Financial fears

For Zadinski, the most frightening part of going to college for the first time was trying to understand the concept of financial aid.

“Yeah, my dad had no idea what a ‘FAFSA’ was,” Zadinski said. “Going through the FAFSA was literally gut-wrenching, like, ‘If I mess up, I’m gonna go to prison.’”

A majority of what the Office of Financial Aid at Waynesburg University does is to help students get as much financial aid as possible. Matt Stokan, director of financial aid, said he is always happy to help students who take the initiative to ask for assistance.

“We can only help those who come to us for help,” Stokan said. “If a student needs help, and they don’t stop by, we can’t be much help to them.”

When it comes to first-generation students, Stokan said coming in for help is even more important because, like Zadinski, they often don’t have anyone else to turn to.

“To me, I’ve been [working in financial aid] for 30 years, so it’s second-nature to me. I know what all the acronyms are for,” Stokan said. “For a first-gen student, this can be very overwhelming.”

In terms of knowing which students to reach out to, Stokan said he relies heavily on Admissions.

“Oftentimes when a new student comes to Admissions and falls in love with the place, their first question becomes, ‘How am I going to pay for this place?’ After that, they’ll come up here to us and meet with us and we’ll go over their options,” Stokan said.

Stokan said first-generation students often need special attention during these meetings.

“We literally have to sit down with them on one of our computers, and we show them the website they need to go to,” Stokan said. “We go step-by-step for the FAFSA, entrance counseling, verification worksheets. [The people who work in our office] will sit there and hold their hand through the whole process.”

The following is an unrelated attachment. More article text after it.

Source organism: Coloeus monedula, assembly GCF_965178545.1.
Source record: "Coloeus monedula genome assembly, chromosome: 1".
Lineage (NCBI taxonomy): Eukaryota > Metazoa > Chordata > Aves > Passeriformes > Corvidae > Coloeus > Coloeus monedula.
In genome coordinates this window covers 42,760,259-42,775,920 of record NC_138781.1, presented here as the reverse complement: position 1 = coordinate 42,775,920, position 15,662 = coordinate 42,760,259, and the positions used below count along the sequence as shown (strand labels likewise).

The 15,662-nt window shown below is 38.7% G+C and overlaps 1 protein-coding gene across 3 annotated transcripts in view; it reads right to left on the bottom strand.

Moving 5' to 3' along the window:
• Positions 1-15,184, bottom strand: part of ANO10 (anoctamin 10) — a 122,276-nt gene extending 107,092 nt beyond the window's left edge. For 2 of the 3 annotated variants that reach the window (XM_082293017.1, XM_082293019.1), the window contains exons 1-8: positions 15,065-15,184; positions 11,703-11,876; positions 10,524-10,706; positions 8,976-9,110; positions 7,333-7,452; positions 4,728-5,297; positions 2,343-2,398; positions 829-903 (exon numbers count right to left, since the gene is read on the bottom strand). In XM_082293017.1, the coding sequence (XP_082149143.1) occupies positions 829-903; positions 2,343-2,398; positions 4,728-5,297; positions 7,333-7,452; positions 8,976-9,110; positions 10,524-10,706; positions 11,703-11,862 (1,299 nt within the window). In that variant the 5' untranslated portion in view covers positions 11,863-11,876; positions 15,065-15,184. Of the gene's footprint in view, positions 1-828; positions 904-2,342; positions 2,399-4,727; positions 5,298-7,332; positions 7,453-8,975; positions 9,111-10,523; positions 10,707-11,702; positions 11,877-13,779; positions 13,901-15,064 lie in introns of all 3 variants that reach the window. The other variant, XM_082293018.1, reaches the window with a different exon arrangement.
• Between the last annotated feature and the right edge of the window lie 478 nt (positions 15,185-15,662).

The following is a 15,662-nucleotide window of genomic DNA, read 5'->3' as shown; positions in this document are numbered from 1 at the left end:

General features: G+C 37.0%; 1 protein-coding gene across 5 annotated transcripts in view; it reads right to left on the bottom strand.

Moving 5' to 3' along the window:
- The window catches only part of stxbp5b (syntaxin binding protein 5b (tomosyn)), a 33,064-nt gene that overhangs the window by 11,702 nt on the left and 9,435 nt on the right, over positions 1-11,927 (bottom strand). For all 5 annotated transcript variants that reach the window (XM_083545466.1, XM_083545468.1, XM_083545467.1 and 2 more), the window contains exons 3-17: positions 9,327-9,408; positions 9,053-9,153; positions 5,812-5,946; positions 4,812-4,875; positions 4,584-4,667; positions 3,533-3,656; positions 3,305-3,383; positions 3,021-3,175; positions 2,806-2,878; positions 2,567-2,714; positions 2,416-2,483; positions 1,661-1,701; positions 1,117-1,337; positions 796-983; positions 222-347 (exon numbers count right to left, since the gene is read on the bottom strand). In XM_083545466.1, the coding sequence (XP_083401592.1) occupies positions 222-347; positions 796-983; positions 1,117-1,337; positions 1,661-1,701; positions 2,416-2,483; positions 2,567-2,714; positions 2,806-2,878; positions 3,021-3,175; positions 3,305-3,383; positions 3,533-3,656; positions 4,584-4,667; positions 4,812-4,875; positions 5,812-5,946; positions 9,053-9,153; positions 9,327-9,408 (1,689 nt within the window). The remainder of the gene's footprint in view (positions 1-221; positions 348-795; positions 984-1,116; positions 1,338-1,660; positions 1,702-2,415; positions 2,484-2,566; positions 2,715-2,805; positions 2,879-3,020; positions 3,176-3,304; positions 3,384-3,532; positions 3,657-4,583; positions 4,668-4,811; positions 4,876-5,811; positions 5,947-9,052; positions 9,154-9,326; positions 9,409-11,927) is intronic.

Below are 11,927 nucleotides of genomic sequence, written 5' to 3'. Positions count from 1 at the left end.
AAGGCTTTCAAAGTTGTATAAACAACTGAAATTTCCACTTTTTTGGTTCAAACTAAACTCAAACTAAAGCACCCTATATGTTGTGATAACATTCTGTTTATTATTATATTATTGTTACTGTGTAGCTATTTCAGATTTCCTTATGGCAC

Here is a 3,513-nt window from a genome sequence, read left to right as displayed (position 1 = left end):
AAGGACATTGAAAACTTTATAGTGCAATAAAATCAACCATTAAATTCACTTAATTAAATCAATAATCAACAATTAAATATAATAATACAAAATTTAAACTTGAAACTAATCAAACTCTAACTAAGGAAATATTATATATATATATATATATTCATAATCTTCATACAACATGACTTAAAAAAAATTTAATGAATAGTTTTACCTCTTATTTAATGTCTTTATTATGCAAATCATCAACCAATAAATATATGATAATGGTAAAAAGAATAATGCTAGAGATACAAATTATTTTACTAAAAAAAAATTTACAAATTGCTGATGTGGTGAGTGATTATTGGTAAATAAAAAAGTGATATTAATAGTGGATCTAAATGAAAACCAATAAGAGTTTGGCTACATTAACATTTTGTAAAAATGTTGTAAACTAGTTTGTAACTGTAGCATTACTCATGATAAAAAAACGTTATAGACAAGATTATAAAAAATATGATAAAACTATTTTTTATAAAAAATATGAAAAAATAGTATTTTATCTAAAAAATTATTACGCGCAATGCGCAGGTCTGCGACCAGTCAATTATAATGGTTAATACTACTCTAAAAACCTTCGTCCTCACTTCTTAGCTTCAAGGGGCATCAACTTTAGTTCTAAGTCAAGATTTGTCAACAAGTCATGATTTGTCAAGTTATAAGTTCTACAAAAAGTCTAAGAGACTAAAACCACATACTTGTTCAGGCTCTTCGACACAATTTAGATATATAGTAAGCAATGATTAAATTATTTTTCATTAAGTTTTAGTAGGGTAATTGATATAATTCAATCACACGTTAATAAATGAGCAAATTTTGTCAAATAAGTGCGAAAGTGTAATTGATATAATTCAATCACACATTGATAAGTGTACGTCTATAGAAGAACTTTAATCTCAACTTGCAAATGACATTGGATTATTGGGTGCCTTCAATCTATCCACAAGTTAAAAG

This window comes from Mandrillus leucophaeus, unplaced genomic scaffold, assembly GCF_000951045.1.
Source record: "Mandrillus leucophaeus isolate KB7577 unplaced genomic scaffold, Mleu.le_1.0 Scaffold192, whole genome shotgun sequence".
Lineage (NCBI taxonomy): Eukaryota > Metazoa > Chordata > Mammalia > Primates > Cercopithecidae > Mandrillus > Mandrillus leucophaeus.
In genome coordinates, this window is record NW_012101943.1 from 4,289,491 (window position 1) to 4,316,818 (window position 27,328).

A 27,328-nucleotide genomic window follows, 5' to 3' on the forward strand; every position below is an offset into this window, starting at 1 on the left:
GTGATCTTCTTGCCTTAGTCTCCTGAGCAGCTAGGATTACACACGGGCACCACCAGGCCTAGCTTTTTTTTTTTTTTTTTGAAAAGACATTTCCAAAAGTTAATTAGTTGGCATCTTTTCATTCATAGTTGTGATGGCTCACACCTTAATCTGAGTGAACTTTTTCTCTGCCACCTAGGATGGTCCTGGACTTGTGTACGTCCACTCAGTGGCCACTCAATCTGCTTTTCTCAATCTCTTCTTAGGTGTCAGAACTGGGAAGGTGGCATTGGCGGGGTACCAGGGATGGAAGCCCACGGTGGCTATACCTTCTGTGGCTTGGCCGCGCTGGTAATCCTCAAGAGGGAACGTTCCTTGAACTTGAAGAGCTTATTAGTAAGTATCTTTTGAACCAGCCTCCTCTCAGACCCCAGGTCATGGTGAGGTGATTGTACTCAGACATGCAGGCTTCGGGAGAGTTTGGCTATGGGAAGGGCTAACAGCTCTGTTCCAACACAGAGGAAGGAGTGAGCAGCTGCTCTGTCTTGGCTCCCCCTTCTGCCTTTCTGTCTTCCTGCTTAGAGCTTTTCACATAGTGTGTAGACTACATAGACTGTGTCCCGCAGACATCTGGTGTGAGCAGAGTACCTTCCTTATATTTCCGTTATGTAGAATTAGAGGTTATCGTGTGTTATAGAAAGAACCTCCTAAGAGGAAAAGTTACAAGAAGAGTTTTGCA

Lifting the load

For new students at Waynesburg University, the first semester can seem overwhelming. Payne said she has the first semester broken down into several phases which she calls “high-risk periods.” These are times when new students, especially first-gen students, are most likely to feel overwhelmed.

Some of these high-risk periods, according to Payne, include freshman orientation, the fourth week of the semester when exams and grades start to roll out, midterms, registering for classes and finals week.

Payne said the university has programming in place to help make the transition easier.

“Some of the programs that we have throughout orientation and the first year are really geared to helping students adjust,” Payne said. “It’s definitely an adjustment.”

Payne applauds the efforts of the Counseling Center and the Center for Student Success and Disability Services for their student outreach.

She also said there are several advantages for first-generation students at a small campus like Waynesburg.

“If you went to a 20,000+ university, you wouldn’t have an advisor who knows you,” Payne said. “You wouldn’t have a system that if you’re not doing well, someone will tell you to get tutoring. It’s personalized attention.”


The ripple effect

Zadinski, a now-senior psychology major, said she has fully adjusted to college life after getting through her first semester. Not only is she thriving academically, but she also serves as a leader in campus activities and has made several friends along the way.

This success story is the goal of Payne and everyone in the Admissions Office as they recruit students of all walks, including first-generation students.

“When I am admitting an applicant, I really think that person has a good chance at success at Waynesburg,” she said. “We think they’re all strong.”

This upcoming May, Zadinski will make her final descent down the “mountain” of higher education she once faced. As she moves her tassel from left to right during the commencement ceremony, the labels will fall off for good.